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Minority leader Kevin McCarthy in the U.S. House of Representatives on Tuesday called on Secretary of Homeland Security Alejandro Mayorkas to resign over the government’s border policies and promised to launch investigations next year that could result in impeachment.
“We will use the power of the wallet and the power of subpoena. Let me be clear: those responsible for this disaster will be held accountable,” McCarthy said at a news conference in El Paso. “If Secretary Mayorkas does not resign, House Republicans will investigate every order, every action and every failure to determine whether we can launch an impeachment inquiry.”
Republicans have made border security one of their main points of attack against the Democrats and the Biden administration — which will only increase next year as Republicans poised to take control of the House. US Border Patrol last month recorded the highest number of migrant arrests ever at the Southwestern border, with nearly 2.4 million encounters for the fiscal year.
After traveling along the border with members of the Texas Republican delegation, McCarthy also said he would hold congressional hearings on border security at the border next year if he becomes speaker in the House. Republicans nominated McCarthy for the speakership last week, but the final vote isn’t until January.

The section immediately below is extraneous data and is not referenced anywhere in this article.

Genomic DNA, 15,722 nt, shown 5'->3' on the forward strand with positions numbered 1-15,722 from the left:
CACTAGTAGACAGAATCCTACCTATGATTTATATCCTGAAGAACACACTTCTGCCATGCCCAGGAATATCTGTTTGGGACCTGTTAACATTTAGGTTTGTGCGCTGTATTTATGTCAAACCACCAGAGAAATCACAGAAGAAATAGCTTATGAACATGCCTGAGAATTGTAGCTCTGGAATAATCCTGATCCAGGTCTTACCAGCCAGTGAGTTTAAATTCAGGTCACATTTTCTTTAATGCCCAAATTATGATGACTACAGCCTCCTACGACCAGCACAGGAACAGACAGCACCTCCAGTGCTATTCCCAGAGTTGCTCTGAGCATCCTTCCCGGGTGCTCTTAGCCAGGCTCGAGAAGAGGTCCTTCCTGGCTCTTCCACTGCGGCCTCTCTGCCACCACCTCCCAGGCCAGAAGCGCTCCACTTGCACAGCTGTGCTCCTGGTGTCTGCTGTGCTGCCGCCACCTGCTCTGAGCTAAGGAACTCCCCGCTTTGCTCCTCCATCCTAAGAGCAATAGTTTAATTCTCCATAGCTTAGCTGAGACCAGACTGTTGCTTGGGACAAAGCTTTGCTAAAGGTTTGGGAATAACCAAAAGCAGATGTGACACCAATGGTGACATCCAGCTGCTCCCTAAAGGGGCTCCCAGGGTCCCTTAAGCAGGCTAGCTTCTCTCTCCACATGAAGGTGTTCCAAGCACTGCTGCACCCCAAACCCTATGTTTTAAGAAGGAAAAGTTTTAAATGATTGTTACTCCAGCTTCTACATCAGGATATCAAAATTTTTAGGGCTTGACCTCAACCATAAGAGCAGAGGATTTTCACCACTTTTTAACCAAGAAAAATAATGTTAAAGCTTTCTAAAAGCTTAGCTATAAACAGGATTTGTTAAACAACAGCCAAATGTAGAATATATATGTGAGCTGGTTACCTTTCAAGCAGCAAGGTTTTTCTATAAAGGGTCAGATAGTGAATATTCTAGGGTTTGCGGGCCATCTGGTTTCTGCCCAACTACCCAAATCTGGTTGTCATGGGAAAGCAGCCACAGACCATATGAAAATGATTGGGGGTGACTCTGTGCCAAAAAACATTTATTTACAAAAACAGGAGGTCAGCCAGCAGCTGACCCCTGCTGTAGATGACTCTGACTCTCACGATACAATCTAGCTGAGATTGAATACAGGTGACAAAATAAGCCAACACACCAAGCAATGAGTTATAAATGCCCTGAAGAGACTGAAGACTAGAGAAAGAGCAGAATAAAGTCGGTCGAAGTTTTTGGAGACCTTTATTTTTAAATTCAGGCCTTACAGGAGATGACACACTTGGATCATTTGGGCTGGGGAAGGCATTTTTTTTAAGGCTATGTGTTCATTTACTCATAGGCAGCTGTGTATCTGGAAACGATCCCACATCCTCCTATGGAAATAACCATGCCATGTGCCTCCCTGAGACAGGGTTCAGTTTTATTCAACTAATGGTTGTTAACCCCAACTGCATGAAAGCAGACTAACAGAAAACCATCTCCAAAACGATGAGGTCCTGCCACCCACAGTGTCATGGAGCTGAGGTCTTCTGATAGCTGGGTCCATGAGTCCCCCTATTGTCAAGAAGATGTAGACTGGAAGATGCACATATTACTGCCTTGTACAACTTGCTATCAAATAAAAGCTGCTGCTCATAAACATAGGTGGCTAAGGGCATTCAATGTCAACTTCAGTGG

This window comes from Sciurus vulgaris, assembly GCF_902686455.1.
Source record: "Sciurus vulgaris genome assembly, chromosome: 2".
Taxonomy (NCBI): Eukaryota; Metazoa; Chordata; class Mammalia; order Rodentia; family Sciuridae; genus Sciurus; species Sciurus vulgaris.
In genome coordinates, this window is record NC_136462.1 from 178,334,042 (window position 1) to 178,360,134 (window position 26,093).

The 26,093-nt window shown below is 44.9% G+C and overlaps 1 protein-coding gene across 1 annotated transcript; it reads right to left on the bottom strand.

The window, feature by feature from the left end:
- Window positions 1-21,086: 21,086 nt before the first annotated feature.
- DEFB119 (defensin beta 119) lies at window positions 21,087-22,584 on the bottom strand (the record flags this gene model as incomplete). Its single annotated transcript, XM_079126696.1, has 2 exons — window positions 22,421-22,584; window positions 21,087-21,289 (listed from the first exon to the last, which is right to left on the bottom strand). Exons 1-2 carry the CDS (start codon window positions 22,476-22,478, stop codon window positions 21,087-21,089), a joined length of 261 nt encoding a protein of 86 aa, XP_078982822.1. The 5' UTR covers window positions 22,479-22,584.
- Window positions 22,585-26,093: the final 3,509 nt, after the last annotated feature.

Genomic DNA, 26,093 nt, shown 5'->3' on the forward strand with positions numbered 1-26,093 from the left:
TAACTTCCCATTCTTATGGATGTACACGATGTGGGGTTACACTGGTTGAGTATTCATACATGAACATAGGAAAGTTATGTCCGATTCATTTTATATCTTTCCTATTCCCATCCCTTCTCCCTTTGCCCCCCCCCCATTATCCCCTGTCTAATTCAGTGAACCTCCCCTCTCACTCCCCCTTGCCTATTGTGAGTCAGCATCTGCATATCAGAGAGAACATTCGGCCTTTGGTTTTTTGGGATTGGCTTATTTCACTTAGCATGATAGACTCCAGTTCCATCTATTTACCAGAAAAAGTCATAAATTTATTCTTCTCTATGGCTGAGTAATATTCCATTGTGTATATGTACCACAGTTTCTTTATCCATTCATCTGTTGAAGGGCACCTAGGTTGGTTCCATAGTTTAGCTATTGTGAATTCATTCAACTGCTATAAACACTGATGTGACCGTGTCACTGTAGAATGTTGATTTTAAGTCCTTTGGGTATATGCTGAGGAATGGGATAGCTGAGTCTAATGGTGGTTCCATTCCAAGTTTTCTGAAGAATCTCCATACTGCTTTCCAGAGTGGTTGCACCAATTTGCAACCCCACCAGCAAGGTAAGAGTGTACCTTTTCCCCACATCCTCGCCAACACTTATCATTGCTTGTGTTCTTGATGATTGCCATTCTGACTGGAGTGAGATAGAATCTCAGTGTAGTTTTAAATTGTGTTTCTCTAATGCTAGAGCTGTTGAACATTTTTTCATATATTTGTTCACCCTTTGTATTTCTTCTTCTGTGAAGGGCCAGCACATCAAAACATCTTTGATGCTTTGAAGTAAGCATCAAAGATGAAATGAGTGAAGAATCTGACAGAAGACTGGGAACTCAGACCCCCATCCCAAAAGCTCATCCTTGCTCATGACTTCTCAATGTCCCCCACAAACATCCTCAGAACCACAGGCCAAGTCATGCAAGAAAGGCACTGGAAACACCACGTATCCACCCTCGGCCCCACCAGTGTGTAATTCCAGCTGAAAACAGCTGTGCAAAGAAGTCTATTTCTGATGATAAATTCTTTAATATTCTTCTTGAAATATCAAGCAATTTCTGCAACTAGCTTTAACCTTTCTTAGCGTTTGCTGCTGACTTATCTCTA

U.S. Senator Ted Cruz, R-Texas, wrote to Mayorkas last month warning him that impeachment could be possible if illegal crossings do not decrease. Senator Lindsey Graham, R-South Carolina, also signed the letter.
In a statement Tuesday, the Department of Homeland Security said Mayorkas has no intention of resigning and is proud to advance the department’s mission.
“The Department will continue our work to enforce our laws and secure our border as we build a safe, orderly and humane immigration system,” the statement said. “Congressmen can do better than point the finger at someone else; they should come to the table and work on solutions to our broken system and outdated laws, which have not been revised in over 40 years.”
Having congressional hearings outside of Washington is not without precedent. Members occasionally schedule field hearings during “state work periods” when members are in their own districts, and Democrats have scheduled field hearings this year to highlight environmental and infrastructure issues. But the use of field hearings for border issues raises the visibility of the fact that Republicans have goaded Democrats over an issue that even many Democrats feel their own party has not adequately addressed.